The Israel Prison Service (IPS) transferred ill hunger-striking prisoner Said Musallam to the Barzilai Hospital after his health condition deteriorated, a Palestinian lawyer said on Thursday, as a mass prisoner hunger strike entered its fourth day.
Karim Ajweh told the Media Committee of the “Freedom and Dignity” hunger strike that he had been informed of a number of hunger-striking prisoners who had been transferred to and from the Ashkelon prison, including Musallam, who suffers from pre-existing heart issues, according to Ma’an..
Ajweh added that several sections of the prison had also been raided by Israeli authorities, which confiscated prisoners’ personal belongings.
IPS officials have implemented a number of measures against Palestinian prisoners since the hunger strike began on Monday, suspending family visitation rights, forcibly moving hunger-striking prisoners in between prisons or into solitary confinement, confiscating and damaging prisoners’ personal belongings, and banning the prisoners from watching TV.
The Palestinian Committee of Prisoners’ Affairs and the Palestinian Prisoner’s Society (PPS) reported on Wednesday that hundreds of prisoners had been transferred into solitary confinement, while scores were transferred in between prisons.
Musallam is one of seven sick prisoners who joined the hunger strike despite the serious impact it could have on their health. IPS officials have cracked down on the group, confiscating most of their belongings and leaving them with just three blankets, one pair of underwear, one small towel, and one toothbrush for the seven men to share.
Israeli authorities also prevented lawyers from meeting with hunger-striking prisoners earlier this week, although PPS legal unit head Jawad Boulos said on Wednesday that following an official complaint filed by the group, the Israeli Ministry of Justice had informed IPS that it was illegal to ban prisoners from accessing their lawyers.
In a statement released on Wednesday evening, Boulos said that IPS would once again allow lawyer visits “under certain conditions,” with potential visitation bans to be implemented under “justified exceptions.”
Meanwhile, Israeli forces suppressed a march in support of the hunger strikers outside of the Ofer prison in the central occupied West Bank on Thursday afternoon, firing rubber-coated steel bullets and tear gas at dozens of protesters.
At least three people were injured by rubber-coated steel bullets, while others suffered from tear gas inhalation, witnesses said, adding that Palestinian youths responded by throwing Molotov cocktails, rocks, and empty bottles.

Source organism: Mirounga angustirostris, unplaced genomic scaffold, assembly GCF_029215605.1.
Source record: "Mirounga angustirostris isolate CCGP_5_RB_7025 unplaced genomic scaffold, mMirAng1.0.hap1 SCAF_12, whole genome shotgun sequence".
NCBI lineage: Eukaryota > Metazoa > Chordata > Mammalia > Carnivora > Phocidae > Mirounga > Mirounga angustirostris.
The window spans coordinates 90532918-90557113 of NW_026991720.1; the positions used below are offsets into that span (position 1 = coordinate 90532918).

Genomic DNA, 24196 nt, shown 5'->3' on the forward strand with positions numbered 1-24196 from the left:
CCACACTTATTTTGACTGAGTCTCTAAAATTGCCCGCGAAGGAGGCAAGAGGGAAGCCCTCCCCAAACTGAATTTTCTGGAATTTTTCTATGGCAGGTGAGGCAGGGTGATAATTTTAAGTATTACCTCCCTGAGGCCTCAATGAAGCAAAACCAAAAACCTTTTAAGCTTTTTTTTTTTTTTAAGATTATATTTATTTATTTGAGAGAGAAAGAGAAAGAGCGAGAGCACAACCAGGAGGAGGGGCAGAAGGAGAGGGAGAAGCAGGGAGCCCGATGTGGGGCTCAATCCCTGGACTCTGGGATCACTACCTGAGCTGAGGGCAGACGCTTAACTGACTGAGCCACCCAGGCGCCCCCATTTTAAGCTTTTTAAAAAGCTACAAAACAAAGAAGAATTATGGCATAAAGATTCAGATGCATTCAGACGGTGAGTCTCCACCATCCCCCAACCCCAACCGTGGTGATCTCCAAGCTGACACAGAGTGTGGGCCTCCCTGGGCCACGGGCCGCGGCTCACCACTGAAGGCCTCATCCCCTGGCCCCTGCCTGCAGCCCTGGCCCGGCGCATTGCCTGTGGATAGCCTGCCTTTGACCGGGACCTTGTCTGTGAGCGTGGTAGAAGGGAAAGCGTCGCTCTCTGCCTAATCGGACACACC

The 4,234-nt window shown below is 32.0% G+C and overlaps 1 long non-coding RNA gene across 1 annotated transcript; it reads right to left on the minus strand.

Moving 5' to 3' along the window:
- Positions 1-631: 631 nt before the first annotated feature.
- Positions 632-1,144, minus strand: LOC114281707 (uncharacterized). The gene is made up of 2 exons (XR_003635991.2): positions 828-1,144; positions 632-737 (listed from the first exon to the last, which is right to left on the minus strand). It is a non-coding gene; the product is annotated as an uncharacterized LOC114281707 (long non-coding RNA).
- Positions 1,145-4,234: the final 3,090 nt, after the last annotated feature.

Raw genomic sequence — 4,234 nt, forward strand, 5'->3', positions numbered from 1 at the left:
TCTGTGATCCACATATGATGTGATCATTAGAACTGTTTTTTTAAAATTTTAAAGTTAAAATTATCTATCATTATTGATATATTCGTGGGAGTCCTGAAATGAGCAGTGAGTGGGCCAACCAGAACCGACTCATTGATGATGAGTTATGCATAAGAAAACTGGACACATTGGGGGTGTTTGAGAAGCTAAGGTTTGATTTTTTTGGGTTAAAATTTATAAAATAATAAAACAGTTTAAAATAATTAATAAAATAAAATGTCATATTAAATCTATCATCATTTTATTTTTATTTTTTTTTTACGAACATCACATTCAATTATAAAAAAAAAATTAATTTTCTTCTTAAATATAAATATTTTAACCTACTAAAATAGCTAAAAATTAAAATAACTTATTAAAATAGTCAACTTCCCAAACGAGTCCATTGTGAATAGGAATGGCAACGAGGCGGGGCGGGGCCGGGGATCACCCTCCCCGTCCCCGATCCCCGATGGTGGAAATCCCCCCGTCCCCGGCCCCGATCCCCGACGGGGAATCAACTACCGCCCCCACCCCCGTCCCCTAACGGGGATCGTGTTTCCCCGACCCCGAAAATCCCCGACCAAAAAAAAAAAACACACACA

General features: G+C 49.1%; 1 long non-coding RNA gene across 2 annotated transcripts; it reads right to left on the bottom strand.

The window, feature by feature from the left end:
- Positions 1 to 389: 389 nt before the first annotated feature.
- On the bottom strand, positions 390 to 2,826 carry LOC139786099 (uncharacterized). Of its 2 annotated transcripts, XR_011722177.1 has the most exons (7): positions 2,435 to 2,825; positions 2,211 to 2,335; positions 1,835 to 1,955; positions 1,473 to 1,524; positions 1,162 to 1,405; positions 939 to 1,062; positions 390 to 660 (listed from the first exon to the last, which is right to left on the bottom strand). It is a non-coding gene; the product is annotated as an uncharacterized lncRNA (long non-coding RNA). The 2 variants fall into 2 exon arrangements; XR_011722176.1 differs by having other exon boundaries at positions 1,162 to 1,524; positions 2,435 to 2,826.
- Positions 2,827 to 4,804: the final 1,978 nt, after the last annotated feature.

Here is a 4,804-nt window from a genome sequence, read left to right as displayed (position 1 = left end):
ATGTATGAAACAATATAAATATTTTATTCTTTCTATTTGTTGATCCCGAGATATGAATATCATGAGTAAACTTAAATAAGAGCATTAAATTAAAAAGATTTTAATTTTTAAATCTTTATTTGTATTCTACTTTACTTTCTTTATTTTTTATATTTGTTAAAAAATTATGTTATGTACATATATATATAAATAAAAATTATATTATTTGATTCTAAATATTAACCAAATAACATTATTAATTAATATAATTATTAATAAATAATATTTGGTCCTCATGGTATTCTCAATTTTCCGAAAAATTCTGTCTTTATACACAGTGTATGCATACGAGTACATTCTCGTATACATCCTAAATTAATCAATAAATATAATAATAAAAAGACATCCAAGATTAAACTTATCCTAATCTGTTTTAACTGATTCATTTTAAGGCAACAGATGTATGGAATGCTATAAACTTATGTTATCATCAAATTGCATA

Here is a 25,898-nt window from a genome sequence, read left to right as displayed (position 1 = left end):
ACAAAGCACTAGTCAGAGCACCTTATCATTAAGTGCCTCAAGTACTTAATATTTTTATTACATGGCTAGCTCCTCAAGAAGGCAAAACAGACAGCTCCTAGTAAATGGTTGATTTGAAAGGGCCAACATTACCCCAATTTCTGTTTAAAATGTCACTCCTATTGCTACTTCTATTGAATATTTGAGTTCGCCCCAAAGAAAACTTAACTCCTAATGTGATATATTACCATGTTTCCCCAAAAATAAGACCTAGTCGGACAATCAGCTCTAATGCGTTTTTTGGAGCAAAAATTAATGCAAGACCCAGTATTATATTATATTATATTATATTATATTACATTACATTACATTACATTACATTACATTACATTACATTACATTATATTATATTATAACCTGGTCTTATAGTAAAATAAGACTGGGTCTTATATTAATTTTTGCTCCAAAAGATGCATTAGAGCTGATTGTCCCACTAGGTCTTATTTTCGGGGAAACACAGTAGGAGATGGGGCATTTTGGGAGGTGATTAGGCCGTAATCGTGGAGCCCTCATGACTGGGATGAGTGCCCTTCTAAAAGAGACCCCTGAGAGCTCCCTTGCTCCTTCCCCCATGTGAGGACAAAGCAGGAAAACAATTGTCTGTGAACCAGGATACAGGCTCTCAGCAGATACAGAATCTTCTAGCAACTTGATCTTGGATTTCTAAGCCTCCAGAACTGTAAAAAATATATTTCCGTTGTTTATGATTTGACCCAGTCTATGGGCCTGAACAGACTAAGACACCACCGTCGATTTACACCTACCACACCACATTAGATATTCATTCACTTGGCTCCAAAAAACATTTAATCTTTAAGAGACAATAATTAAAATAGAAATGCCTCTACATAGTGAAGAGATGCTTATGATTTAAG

Israeli forces also assaulted several Palestinian journalists causing, injuring a number of them, including cameraman Islam al-Sarafandi, who fainted at the scene.
Witnesses also said that an unidentified Palestinian youth was detained by Israeli soldiers at the scene, claiming that he was only walking in the area and hadn’t been participating in the clashes.
An Israeli army spokesperson said that they were looking into the reports.
Israeli forces have repressed a number of demonstrations and events in support of the hunger strikers this week in both occupied East Jerusalem and the West Bank.
In Israel, the High Follow-Up Committee for Arab Citizens of Israel — the term used by Israelis to refer to Palestinians with Israeli citizenship — called for a one-day solidarity hunger strike to be held in the town of Arraba, in northern Israel.
Initially called for by Fatah-affiliated prisoners, Palestinian prisoners from across the political spectrum have since pledged their commitment to undertake the strike, with the media committee of the “Freedom and Dignity” strike estimating on Tuesday that some 1,500 prisoners were forgoing food.
The hunger strikers have denounced the torture, ill treatment, and medical neglect of Palestinian prisoners at the hands of Israeli authorities, as well as Israel’s widespread use of administrative detention — internment without trial or charges — which is only permitted under international law in extremely limited circumstances.
Israeli authorities have detained approximately one million Palestinians since the establishment of the state of Israel in 1948 and the subsequent occupation of the West Bank, East Jerusalem, and the Gaza Strip in 1967, according to a joint statement released on Saturday by Palestinian organizations.
Meanwhile, Palestinian police spokesman Adnan Dmeiri estimated in a statement on Thursday that Israeli forces had detained more than 3,436 members of Palestinian security forces since 2011, 500 of whom remained behind bars.
According to prisoners’ rights organization Addameer, some 6,300 Palestinians were held in Israeli custody as of March.